[At this point everybody started expressing opinions about same sex marriage, which was not ideal. But I could see they were making an effort with "I'm not homophobic but" and "I have gay friends" and so on, rather than just mouthing off unthinkingly which has been going on a lot recently. I wasn't expecting an instant transformation in attitudes based on a 10-minute sermon, so at least getting people trying to claim the identity of being not-homophobic felt like progress. It's not enough to fix the problem, but I hope it will help a bit.]

(no subject)

Date: 2015-06-08 05:18 pm (UTC)
angelofthenorth: Sooffocles with me in background (Default)
From: [personal profile] angelofthenorth
Good sermon with lots of things to think about

(no subject)

Date: 2015-06-08 06:45 pm (UTC)
watersword: A closed patriarchy tag (Geek: code)
From: [personal profile] watersword
I have one question of vocabulary -- what does "unreconstructed" mean in this context? I think I know, but I'm not 100% sure.

(no subject)

Date: 2015-06-08 07:22 pm (UTC)
seekingferret: Word balloon says "So I said to the guy: you never read the book yet you go online and talk about it as if--" (Default)
From: [personal profile] seekingferret
I like the idea of understanding Pesach Sheni as being about trying to find a place in the ritual for those who do not easily fit into the traditional ritual. That's a thought that will stay with me.

I have mixed feelings about your definition of prophecy, and mixed feelings in general about how Torah expects me to understand prophecy. I mean, there are plenty of places in Tanakh where the only reasonable interpretation is "Person who says what God tells them to say"... Bilaam, Jonah, Yitzhak blessing Yaakov, etc... And there are equally many places in Tanakh where the only reasonable interpretation is "Person who says what they personally think is right, in the name of God"... Moshe blessing the tribes, among other times, Elisha and the bear, Yirmiyahu in Eicha, Avraham at Sodom, etc... I don't know what kind of navua Eldad and Medad represent, but I tend to see them, I think, as representing an extension of the divine into the heart of the people, rather than as an extension of Jewish wisdom toward God. Maybe that is overly chasidish of me.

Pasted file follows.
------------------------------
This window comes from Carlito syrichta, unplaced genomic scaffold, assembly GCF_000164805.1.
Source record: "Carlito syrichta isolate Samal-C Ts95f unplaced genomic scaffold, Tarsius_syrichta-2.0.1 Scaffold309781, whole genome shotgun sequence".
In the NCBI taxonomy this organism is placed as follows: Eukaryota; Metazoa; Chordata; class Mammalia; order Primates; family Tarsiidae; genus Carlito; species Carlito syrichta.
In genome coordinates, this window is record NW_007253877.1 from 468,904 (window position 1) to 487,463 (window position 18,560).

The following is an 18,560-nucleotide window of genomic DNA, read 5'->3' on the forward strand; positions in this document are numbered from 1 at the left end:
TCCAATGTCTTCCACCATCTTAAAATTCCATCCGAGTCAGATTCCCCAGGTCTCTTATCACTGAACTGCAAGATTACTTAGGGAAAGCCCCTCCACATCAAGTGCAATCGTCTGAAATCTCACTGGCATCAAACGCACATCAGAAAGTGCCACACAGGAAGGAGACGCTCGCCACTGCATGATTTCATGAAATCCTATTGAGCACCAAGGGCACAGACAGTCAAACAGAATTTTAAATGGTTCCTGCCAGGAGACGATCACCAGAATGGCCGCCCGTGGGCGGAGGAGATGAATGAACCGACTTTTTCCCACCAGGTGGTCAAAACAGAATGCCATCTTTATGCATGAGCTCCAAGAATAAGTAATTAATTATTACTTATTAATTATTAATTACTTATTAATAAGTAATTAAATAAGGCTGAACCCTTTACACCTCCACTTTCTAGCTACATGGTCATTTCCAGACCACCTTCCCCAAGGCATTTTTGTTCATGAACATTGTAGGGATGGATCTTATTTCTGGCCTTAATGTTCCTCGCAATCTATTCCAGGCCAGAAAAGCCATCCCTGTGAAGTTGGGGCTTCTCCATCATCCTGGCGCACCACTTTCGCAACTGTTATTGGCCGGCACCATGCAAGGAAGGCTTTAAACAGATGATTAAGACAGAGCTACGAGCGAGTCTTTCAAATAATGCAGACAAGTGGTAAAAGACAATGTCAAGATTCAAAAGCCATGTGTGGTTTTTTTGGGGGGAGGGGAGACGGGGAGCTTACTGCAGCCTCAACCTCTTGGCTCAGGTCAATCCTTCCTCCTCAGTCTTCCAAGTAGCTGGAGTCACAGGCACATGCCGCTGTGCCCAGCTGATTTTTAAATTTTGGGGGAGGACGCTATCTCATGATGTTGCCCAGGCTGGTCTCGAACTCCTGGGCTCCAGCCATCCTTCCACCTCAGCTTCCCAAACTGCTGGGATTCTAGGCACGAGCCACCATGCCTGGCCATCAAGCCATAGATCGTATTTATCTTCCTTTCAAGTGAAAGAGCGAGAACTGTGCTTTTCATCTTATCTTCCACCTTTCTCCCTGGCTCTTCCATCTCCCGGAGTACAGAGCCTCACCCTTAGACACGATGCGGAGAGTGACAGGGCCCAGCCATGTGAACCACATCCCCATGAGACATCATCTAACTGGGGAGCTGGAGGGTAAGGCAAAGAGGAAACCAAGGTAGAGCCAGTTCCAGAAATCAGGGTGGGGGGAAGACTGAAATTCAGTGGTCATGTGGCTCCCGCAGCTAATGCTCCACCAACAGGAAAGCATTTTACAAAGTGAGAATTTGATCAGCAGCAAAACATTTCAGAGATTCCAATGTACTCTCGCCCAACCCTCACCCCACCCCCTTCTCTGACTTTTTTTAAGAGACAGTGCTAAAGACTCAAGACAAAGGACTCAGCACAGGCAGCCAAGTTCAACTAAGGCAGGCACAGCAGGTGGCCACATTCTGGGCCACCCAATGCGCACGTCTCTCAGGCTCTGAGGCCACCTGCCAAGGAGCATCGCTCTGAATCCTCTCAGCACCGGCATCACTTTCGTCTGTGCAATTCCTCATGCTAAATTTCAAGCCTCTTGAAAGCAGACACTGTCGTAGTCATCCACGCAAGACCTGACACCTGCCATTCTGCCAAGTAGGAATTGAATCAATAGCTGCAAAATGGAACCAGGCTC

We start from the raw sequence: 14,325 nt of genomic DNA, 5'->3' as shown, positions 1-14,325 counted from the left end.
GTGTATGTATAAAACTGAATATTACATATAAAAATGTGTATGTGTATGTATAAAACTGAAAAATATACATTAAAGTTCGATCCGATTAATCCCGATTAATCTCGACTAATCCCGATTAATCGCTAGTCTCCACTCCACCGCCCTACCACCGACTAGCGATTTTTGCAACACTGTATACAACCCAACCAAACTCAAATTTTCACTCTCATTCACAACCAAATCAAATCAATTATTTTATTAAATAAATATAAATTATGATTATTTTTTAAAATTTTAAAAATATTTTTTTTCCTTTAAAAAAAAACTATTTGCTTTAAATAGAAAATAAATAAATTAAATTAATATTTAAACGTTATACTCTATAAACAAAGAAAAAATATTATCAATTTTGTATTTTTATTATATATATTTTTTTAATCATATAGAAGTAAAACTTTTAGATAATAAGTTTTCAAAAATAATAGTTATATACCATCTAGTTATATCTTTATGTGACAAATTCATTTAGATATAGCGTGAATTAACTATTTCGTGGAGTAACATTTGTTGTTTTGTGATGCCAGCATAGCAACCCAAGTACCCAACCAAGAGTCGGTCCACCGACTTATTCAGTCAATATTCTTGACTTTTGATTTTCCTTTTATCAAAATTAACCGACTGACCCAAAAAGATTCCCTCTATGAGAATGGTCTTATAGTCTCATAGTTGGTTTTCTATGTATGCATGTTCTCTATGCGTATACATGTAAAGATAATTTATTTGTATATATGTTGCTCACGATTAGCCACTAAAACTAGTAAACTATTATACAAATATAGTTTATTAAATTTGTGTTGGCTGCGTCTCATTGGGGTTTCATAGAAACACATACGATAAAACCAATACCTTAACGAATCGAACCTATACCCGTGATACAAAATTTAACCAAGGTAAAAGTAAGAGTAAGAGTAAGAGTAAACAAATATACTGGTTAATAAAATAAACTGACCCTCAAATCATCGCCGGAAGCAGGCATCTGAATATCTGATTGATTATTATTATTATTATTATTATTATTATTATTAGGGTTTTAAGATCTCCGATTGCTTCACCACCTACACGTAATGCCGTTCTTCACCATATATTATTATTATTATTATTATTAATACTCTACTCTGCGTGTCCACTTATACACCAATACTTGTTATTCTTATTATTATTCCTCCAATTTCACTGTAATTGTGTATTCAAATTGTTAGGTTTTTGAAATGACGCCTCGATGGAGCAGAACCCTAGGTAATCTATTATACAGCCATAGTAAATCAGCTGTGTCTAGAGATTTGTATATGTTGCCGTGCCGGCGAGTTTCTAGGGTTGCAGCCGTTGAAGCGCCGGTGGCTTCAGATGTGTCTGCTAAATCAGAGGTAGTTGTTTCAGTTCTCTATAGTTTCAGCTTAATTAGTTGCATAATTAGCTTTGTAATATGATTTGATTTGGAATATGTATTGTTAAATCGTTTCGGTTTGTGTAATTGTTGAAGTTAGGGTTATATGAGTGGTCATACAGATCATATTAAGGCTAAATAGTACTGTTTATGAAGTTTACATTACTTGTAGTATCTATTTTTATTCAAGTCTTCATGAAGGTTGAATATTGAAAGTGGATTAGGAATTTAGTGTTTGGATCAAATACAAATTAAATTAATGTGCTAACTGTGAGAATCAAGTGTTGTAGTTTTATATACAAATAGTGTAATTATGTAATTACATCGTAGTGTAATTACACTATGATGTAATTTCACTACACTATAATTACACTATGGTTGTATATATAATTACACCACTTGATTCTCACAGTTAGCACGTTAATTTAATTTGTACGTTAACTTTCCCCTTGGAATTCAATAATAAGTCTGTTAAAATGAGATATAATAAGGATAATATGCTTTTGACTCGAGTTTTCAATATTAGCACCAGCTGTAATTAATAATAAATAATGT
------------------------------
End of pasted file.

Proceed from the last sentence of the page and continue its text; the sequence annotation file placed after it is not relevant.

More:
I don't have much to say about the same sex marriage part of it because my heart is so torn on the issue. This tends to be the closest Jewish statement to how I see the halacha lining up, but I am equally aware that this is not a statement that is good enough for my queer friends, and that is tough to deal with.

(no subject)

Date: 2015-06-09 01:35 pm (UTC)
seekingferret: Word balloon says "So I said to the guy: you never read the book yet you go online and talk about it as if--" (Default)
From: [personal profile] seekingferret
I'm stuck trying to respect principles I'm not sure they really hold, but not make them feel like I'm imposing my Reform baggage on them.

Only you can make the right judgement about how much of your 'Reform baggage' it's appropriate to impose on them. Presumably they invited you to provide divrei Torah because they respect your opinions and perspectives, so to some degree they're inviting you to bring what you have to the table. And needless to say, some portion of what you could say isn't only Reform baggage but also Modern Orthodox/Open Orthodox baggage. All of Klal Yisrael needs to figure this out together, even if we don't all arrive at the same answers.

What I did was a compromise and I feel cowardly for making it, honestly.

Yeah, it's hard to make choices like this. We had to do it several times during our Balticon Tikkun Leil, because there were opinions expressed that I wanted to object vociferously to, but the ensuing conversation would have been too derailing and tangential, especially in such a diverse crowd. I think it'd be good if you can choose to see the sermon you did give as an important step toward the conversation you want to have, rather than as an end in itself. Being part of a community means being continually engaged in the dialogue, even when it's not getting where you need it to get yet.